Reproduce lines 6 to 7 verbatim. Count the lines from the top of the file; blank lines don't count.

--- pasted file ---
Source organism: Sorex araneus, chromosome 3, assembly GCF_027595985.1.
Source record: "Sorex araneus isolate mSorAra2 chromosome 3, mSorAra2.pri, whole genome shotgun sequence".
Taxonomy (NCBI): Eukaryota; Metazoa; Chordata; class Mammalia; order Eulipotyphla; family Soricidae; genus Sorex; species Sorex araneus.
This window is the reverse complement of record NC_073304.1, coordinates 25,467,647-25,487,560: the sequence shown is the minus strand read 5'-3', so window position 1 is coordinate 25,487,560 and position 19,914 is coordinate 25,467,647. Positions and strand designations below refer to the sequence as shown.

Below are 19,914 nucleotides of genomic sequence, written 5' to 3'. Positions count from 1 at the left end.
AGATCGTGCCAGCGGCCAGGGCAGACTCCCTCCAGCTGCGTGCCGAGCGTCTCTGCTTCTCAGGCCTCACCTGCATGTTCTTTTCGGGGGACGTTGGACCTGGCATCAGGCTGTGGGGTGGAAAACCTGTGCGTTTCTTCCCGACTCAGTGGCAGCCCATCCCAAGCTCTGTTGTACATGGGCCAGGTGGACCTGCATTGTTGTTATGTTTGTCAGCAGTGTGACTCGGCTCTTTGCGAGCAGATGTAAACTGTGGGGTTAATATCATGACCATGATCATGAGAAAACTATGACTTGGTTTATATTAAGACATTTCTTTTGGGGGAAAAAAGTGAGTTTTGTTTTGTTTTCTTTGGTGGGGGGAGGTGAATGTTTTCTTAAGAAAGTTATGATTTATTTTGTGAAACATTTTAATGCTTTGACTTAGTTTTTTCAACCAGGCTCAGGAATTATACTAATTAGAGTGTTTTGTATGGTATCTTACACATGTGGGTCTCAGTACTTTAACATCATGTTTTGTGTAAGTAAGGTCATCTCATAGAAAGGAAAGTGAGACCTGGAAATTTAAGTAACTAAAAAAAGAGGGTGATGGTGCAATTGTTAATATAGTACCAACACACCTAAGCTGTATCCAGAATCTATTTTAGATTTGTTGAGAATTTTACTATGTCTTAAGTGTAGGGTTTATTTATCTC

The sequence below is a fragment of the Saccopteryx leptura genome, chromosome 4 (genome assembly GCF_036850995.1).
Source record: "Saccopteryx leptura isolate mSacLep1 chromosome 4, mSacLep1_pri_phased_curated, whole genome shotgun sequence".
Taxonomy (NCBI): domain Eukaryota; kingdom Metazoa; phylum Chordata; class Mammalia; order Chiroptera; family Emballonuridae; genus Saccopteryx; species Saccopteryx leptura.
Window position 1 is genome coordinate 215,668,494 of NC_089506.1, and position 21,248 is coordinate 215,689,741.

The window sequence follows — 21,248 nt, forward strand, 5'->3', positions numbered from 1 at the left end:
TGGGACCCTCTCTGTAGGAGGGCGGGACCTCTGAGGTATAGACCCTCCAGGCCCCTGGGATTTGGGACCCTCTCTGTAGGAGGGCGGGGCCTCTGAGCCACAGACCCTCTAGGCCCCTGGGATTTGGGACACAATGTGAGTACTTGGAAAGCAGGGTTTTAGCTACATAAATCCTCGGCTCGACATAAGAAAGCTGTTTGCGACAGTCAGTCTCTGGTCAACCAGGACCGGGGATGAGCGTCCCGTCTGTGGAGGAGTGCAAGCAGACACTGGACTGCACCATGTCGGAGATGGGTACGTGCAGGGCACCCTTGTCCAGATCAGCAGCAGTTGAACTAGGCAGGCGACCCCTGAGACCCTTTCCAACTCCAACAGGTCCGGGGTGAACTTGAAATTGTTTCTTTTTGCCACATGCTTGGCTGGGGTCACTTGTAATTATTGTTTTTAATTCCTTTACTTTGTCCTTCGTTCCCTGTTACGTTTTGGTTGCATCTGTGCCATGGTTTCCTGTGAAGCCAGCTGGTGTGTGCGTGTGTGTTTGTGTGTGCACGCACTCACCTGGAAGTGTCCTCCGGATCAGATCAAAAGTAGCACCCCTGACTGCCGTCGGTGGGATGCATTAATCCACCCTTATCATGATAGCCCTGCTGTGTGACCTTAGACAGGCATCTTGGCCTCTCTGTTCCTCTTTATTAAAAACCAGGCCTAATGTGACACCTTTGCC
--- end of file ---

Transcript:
AGATCGTGCCAGCGGCCAGGGCAGACTCCCTCCAGCTGCGTGCCGAGCGTCTCTGCTTCTCAGGCCTCACCTGCATGTTCTTTTCGGGGGACGTTGGACCTGGCATCAGGCTGTGGGGTGGAAAACCTGTGCGTTTCTTCCCGACTCAGTGGCAGCCCATCCCAAGCTCTGTTGTACATGGGCCAGGTGGACCTGCATTGTTGTTATGTTTGTCAGCAGTGTGACTCGGCTCTTTGCGAGCAGATGTAAACTGTGGGGTTAATATCATGACCATGATCATGAGAAAACTATGACTTGGTTTATATTAAGACATTTCTTTTGGGGGAAAAAAGTGAGTTTTGTTTTGTTTTCTTTGGTGGGGGGAGGTGAATGTTTTCTTAAGAAAGTTATGATTTATTTTGTGAAACATTTTAATGCTTTGACTTAGTTTTTTCAACCAGGCTCAGGAATTATACTAATTAGAGTGTTTTGTATGGTATCTTACACATGTGGGTCTCAGTACTTTAACATCATGTTTTGTGTAAGTAAGGTCATCTCATAGAAAGGAAAGTGAGACCTGGAAATTTAAGTAACTAAAAAAAGAGGGTGATGGTGCAATTGTTAATATAGTACCAACACACCTAAGCTGTATCCAGAATCTATTTTAGATTTGTTGAGAATTTTACTATGTCTTAAGTGTAGGGTTTATTTATCTC

The sequence below is a fragment of the Saccopteryx leptura genome, chromosome 4 (genome assembly GCF_036850995.1).